June 18th, 2013
A student leaving college today with a degree in one of the STEM majors – science, technology, engineering or math — can practically dictate terms to potential employers. Those with advance degrees in one of the STEM disciplines are treated like royalty, and courted with promises of signing bonuses, big salaries, and cutting edge assignments.
But what about a humanities PhD? Even those at the top of the class, with works published in scholarly journals, scrounge for work. Many end up underemployed or working in careers having nothing to do with the field in which they earned their degree. Read the rest of this entry »
June 17th, 2013
The Financial Accounting Standards Board has endorsed three proposals from the Private Company Council that would simplify the accounting for privately held companies. In May, the council issued a set of proposals to modify specific U.S. GAAP accounting standards for private companies, involving accounting for intangible assets acquired in business combinations, goodwill, and certain types of interest rate swaps. The FASB expects to release the standards later this month for public comment. AccountingToday
June 14th, 2013
Large pharmaceutical companies like Pfizer and Merck are often celebrated for their marketing acumen. But, when compared with really successful marketing companies like the Internet giant Google, their performance is less than stellar. One way big pharma can learn from companies like Google is to give old products new life by improving the products themselves or by improving the delivery systems of existing products. New delivery systems provide an opportunity for drug companies to repackage tried-and-true drugs and regain market exclusivity based on the innovative delivery process. Forbes
June 12th, 2013
Adam Grant would have passed on Ari’s resume. Grant was hiring a salesperson, and on paper, Ari certainly didn’t look promising. He was a math major, and built robots as a hobby. But Grant’s boss thought him unusual and insisted he be interviewed. He bombed.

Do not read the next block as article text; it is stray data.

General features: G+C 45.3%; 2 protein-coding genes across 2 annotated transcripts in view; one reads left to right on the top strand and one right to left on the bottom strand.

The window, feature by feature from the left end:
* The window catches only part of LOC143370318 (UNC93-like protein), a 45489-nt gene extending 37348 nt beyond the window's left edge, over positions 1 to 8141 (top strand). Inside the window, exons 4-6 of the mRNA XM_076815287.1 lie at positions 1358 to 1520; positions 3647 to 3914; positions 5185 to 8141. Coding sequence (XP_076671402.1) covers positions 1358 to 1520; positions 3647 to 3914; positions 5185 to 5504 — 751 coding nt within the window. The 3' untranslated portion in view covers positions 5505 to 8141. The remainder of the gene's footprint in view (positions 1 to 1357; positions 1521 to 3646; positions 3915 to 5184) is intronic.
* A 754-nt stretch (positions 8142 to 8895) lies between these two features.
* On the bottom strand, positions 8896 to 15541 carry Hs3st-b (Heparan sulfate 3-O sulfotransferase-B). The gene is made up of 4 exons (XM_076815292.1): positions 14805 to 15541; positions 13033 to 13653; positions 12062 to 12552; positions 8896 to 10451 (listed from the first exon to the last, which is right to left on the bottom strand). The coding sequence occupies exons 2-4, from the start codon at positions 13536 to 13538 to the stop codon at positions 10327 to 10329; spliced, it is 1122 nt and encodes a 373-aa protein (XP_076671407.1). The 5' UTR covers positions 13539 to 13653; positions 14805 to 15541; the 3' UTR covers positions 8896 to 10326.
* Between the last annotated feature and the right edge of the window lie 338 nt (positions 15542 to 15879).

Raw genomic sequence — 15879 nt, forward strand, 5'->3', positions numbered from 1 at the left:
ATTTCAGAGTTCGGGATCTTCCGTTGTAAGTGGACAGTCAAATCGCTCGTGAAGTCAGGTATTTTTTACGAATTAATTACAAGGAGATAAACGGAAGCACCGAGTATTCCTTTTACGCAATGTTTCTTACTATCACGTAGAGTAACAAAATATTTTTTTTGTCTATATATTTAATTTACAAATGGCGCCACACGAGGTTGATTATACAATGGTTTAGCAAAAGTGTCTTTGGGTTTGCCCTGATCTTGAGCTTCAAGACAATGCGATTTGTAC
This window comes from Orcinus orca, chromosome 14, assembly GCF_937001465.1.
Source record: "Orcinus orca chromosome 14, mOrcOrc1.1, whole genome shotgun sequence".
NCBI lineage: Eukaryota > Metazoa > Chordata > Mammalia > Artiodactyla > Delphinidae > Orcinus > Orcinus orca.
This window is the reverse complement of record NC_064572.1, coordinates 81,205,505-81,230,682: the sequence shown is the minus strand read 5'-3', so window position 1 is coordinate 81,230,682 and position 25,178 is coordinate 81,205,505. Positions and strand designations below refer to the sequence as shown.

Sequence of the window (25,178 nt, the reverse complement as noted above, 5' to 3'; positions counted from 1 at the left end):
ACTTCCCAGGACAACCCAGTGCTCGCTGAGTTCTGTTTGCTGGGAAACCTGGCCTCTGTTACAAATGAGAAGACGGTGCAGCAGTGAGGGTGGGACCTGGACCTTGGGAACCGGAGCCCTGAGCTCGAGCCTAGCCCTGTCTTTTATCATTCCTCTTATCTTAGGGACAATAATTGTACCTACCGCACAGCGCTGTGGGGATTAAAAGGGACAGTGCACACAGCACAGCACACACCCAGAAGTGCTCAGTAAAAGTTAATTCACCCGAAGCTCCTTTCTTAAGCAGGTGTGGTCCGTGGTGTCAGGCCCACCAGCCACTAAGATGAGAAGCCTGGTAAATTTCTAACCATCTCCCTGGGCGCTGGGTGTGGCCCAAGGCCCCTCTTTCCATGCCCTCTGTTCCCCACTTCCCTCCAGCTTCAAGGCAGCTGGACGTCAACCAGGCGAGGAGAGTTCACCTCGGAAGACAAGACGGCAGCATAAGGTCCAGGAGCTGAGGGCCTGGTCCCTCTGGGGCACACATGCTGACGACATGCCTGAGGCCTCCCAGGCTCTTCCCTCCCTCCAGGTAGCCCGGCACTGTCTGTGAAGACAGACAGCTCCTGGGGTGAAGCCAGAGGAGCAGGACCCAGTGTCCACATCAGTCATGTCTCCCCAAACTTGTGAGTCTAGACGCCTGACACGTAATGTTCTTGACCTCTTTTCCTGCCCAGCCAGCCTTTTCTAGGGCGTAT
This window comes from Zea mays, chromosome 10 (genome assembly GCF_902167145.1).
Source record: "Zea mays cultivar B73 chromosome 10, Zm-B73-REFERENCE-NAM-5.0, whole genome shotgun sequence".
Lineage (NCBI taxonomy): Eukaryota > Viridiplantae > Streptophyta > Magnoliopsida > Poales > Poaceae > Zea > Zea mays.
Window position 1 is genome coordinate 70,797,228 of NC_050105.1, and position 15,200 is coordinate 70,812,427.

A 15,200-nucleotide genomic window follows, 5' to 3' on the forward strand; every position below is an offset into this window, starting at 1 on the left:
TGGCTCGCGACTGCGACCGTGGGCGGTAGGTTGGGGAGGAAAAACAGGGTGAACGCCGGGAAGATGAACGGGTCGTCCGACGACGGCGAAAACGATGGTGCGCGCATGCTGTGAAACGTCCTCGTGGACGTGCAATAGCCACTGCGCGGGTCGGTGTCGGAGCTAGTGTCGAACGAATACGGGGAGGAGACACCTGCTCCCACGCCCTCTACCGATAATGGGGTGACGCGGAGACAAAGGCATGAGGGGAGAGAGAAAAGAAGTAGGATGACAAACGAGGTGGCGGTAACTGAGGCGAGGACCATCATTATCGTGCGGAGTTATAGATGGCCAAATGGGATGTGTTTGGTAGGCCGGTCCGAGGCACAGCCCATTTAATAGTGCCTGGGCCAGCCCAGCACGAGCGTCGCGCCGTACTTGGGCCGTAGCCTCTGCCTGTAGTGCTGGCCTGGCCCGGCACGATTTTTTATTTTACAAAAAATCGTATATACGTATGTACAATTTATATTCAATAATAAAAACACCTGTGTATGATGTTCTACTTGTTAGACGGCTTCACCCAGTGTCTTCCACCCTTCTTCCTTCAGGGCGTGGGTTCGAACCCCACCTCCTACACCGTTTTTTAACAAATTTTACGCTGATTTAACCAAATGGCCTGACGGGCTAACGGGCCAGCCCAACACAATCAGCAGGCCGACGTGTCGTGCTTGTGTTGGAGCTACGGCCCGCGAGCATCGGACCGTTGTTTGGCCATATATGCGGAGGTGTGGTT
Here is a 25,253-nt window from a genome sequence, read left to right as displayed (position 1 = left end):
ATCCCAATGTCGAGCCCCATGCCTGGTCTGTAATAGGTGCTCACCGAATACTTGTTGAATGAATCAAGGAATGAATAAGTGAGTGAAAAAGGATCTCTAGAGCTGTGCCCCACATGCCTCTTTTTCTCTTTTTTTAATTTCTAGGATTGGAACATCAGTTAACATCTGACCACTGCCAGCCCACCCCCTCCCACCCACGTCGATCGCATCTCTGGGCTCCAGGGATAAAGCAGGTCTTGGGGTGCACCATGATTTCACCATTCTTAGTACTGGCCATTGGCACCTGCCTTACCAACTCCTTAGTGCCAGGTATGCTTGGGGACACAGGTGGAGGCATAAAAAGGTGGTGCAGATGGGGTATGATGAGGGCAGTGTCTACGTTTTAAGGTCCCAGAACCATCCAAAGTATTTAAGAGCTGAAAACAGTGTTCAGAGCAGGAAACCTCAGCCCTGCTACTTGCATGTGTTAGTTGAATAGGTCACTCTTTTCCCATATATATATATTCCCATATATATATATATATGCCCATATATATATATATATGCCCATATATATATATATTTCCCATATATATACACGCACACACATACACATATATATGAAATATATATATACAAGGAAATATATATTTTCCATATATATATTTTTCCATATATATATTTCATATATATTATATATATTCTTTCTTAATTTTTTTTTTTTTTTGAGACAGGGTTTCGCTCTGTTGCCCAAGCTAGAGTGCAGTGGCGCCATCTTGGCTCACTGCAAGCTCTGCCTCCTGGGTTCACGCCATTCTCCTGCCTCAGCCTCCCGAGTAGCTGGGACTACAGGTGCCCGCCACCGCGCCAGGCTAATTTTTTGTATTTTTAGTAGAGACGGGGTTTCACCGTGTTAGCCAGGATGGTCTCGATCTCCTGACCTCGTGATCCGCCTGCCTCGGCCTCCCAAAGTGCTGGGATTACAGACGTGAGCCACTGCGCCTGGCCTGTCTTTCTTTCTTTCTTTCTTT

Grant reported that Ari lacked the social skills to build relationships, largely because he never made eye contact during the interview. Pointing out that it was a phone sales job, the company president had Ari return for another interview, using a very different approach. Ari got the job and went on to become one of the best sales people in the company. Read the rest of this entry »
June 10th, 2013
In your pocket, purse, or desk drawer there is a product once considered so remarkable and which became so much in demand that New Yorkers flooded the famed, now defunct, Gimbel’s when it first went on sale in 1945.
Within hours of its first sale on Oct. 29th, Gimbel’s sold out its entire supply of 10,000 Reynold’s Rockets, one of the first commercially viable ballpoint pens to be sold anywhere. Price: $12.50 each.
Today, in honor of the Invention that Changed the Way We Write we celebrate Ballpoint Pen Day. Read the rest of this entry »
June 9th, 2013
If you’re looking to hire a software engineer with certain skills, you’ve already made two mistakes. Software development is not engineering. And the best code jockeys — the kind of people you want on your team — are capable of picking up a new programming language in a matter of days.
“Just as Tiger Woods can easily embrace a new type of club or an unfamiliar course, a good software designer can easily embrace a new tool,” says Dale Reynolds is Visiting Professor at DeVry University and its Keller Graduate School of Management, and the president and CEO of edelan.
A programmer and manager with IBM before becoming VP of development at Dell, Reynolds argues that hiring managers would do better and have more success if they looked at software development as a creative process. Unlike engineering, Reynolds says, “software development is 95 percent design and 5 percent construction… Software developers are not engineers.”